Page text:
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According to Walsh, people should charge the highest price for sex, which is care and commitment. She recommends that people go through a 30-day detox period, which means to wait 30 days before having sex with a new partner. Walsh also suggests to purge low nutritional digital relationships such as the Facebook kind.

Studies have shown that if a couple has sex within less than a month of meeting, their relationship has about a 90% risk of failure within 1 year. This 30-day period allows couples time to build a friendship and a connection before they become sexually intimate.

Partners should demand sexual exclusivity and make a commitment to fully invest themselves in their new relationship. Human beings need high quality relationships to thrive physiologically, psychologically and ensure the well-being of their offspring. It is healthier to have few nourishing romantic relationships than many low quality ones.

The socio-economic status of women has significantly changed in America. Psychotherapist Dr. Wendy Walsh explores the impact of this change on romantic relationships in her lecture The Economy of Sex.

Walsh points out that women are now more educated and financially independent from men. Many women choose to have sex just for the pleasure of it, which promotes a high supply sexual economy and low criteria relationships. In this context, more men choose not to commit to a relationship and loose their ambition.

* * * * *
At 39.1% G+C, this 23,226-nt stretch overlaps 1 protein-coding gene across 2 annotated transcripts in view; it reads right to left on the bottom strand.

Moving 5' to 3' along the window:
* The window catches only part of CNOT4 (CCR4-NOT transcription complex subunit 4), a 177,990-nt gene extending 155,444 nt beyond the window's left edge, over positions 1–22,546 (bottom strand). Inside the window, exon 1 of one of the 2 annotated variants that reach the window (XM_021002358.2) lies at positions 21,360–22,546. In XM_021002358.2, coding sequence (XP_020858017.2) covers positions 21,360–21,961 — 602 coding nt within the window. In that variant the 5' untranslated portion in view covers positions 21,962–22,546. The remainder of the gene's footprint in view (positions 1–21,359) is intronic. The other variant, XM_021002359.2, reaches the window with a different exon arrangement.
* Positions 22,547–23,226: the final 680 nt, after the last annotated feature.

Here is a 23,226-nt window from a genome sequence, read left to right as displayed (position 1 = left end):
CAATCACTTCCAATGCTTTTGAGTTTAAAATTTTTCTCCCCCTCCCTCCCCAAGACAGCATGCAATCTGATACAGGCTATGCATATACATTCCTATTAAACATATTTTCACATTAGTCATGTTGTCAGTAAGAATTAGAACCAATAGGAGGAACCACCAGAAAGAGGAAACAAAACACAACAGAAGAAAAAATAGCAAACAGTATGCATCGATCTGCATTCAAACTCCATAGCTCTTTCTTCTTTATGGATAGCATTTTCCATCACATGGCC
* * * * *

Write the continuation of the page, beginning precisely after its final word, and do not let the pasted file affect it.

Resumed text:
Unfortunately, human beings are designed to flourish in high quality relationships. Both men and women pay the price for engaging in low criteria relationships.

Walsh recommends that people wait at least 30 days before having sex with a new partner. She also suggests that people should pay the highest price for sex, which is care and commitment. On the long run, men, women and their offspring will benefit from intimate, long-term, loving romantic relationships.

Literary Truths

Here are other interesting statistics* as per Dr. Wendy Walsh’s talk:

  • The percentage of men aged 18 to 30 years old who are players (i.e., had 3 partners/year for 3 consecutive years) is 3%
  • The typical college student has 1 hookup/year. A hookup is defined as “a sexual encounter with no strings attached and no expectations of ever seen the person again.”
  • The percentage of college students who are virgins in 2013 is 25%. Most students become sexually active between the ages of 16 to 25 years old. The more a person delays sexual activity, the higher their academic attainment. Reasons given by these students for delaying sexual activity include fear of sexually transmitted infections (STIs), pregnancy and derailing their career/education.

Here are reported results of a Center for Disease Control (2009) survey of more than 6, 000 men and women aged 18 to 44 years old:

  • The percentage of people who have had more than 15 sexual partners: men = 27% , women = 10%
  • The percentage of men who prefer a romantic encounter instead of a hookup: 75%

*Based on a study of American men aged 18-25 years old.

Truth in Motion


The Economy of Sex